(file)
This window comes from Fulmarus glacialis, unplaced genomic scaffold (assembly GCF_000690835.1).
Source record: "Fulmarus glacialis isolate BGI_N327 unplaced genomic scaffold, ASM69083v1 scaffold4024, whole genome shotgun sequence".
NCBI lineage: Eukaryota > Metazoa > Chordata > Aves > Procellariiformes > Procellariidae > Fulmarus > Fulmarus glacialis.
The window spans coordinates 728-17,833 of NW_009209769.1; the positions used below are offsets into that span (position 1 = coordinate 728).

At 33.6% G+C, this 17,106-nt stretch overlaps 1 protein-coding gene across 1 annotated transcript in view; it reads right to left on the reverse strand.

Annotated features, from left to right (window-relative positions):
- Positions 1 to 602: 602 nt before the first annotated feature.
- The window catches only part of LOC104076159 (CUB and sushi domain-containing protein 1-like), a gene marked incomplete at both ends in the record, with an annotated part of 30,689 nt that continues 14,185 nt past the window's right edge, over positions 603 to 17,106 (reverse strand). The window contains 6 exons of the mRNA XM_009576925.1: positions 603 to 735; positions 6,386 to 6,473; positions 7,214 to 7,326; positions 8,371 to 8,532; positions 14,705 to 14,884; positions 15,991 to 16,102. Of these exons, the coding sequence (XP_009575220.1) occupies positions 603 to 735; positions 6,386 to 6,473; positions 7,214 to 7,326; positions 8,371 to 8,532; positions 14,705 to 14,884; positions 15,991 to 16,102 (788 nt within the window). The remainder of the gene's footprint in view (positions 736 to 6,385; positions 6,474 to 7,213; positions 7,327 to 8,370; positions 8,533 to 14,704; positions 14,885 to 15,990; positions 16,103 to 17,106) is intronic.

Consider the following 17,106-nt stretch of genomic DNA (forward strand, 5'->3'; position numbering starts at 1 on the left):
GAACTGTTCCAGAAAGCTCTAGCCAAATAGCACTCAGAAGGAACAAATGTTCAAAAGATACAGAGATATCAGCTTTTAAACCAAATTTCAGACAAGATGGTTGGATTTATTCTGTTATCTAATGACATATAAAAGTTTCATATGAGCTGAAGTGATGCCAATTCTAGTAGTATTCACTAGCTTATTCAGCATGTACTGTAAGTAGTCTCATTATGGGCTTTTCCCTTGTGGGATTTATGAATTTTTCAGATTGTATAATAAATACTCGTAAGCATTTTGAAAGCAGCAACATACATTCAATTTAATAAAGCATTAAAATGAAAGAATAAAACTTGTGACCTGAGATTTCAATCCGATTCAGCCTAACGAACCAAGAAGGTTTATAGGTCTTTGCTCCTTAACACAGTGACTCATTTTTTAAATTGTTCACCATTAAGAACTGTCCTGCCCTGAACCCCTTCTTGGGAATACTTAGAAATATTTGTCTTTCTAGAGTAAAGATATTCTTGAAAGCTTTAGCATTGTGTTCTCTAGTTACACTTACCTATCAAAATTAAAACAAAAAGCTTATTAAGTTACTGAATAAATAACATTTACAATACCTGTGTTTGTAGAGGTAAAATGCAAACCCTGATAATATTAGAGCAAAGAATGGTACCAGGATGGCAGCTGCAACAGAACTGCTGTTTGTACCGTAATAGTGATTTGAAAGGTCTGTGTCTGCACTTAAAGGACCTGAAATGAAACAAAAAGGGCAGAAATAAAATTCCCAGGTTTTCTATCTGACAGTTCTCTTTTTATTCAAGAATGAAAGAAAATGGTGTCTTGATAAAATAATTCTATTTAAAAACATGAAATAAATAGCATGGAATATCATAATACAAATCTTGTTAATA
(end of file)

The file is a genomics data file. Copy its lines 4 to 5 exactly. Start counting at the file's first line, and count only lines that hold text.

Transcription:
The window spans coordinates 728-17,833 of NW_009209769.1; the positions used below are offsets into that span (position 1 = coordinate 728).

At 33.6% G+C, this 17,106-nt stretch overlaps 1 protein-coding gene across 1 annotated transcript in view; it reads right to left on the reverse strand.